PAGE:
Academic freedom has often been an issue in recent years, but almost exclusively as it concerned the professor and his job or perhaps the library and its books.
In the generally excellent fight to defend these principles against the attackers, a serious issue was largely overlooked. Immediate problems were solved, and men's jobs protected, but little precaution was taken that the same sort of rampant fear and distrust would not once again sweep the country, and that the fights might not have to be fought again.
The fault lay in ignoring the importance of academic freedom for the student. For while a surprising number of students came to the sides of their impugned professors, a disappointing number did not. This could be expected, because by and large the American college campus was one where a youth might read about freedoms and liberties, but could not practice them too much. Speakers were indiscriminately banned, and college papers sometimes suppressed; despite loud outcries from the students involved, the speakers usually stayed banned and the newspapers stayed suppressed, at least until a purification had been effected.
Just recently a document has come forth insisting that academic freedom applies to the student, and that he must learn democracy through practice. It is a twelve-page pamphlet--Academic Freedom and Civil Liberties of Students--published by the American Civil Liberties Union. While it does not document cases, it affords a clear and generally consistent statement of principles for student rights at colleges, and as an after-thought, secondary schools.
The ACLU statement is strongest on general principles, for some of its specific statements and concepts read as though they were dreamed up in the group's New York office by men who thought it was a good idea to say something about academic freedom and the student, regardless of whether or not their experience particularly qualified them for such authorship.
The pamphlet's main argument is that young people cannot learn and grow into adults who respect democracy if they are barred from exercising it themselves. It attacks "the increasing exercise of a stifling paternalism by college authorities and governing boards over students, their organizational and other activities."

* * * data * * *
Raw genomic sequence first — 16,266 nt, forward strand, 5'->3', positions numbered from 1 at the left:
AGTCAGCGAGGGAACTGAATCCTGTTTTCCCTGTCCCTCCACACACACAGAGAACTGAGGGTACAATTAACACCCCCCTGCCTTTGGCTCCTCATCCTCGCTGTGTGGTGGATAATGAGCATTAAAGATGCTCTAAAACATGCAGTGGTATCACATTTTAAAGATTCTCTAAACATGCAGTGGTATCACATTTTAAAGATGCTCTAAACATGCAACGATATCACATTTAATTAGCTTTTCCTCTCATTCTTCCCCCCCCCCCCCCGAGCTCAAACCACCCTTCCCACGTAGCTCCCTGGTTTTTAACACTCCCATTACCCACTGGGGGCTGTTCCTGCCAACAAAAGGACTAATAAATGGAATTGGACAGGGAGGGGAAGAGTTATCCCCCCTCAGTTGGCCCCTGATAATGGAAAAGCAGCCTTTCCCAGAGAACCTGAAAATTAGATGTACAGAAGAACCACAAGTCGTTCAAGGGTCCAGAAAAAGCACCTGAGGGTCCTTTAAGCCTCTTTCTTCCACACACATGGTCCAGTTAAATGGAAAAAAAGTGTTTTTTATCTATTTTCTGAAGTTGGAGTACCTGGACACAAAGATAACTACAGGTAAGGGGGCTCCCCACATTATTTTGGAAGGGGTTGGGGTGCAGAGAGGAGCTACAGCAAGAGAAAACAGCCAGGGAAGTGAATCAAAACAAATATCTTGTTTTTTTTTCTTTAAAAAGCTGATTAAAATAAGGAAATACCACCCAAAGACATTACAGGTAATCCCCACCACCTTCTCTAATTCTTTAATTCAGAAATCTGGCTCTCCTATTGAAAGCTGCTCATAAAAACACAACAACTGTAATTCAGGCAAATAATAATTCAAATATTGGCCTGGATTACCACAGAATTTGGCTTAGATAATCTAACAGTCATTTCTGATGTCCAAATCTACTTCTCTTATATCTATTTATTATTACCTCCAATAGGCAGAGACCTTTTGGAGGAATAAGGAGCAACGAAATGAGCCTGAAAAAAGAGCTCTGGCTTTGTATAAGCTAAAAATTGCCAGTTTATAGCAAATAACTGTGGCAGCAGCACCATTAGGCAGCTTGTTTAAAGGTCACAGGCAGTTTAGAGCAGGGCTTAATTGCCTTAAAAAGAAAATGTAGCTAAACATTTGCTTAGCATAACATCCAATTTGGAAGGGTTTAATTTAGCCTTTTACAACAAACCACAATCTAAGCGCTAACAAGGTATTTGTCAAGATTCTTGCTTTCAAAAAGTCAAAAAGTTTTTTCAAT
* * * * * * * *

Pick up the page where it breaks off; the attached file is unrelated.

Such control, it is argued, attempts the impossibility of trying to protect the student from the "hazards of freedom" and still train him in "making intelligent choices between policies."
The meat of the ACLU's work concerns various aspects of campus life, or, as they put it, "Students as Campus Citizens."
Five main categories are considered in the report, and a careful explication of the position taken on each might be in order.
1) Student Government. The report recommends such, noting that while they are "sometimes defective," they provide "a first training in political expression."
The only points the report makes concerning student governments are that they should be elected by the entire student body, not just by clubs or organizations, and that their membership should not be subject to administrative control except through academic eligibility requirements.
The fault here is that the essential question is not met--what shall a Student Government control? This is an issue central to the existence of student government, for practice in democracy assumes a high degree of artificiality if the subject matter is trivial.
To find an answer it is necessary to go to the section on student discipline, where it is urged that student governments should consider any problems that concern students, including those of curriculum. While the Junior Prom-cheering at games type of Council subject may be more common, the report obviously favors reaching into subjects like educational policy, for at still another place it urges "Students should be offered opportunity to participate in the total work of the educational institution."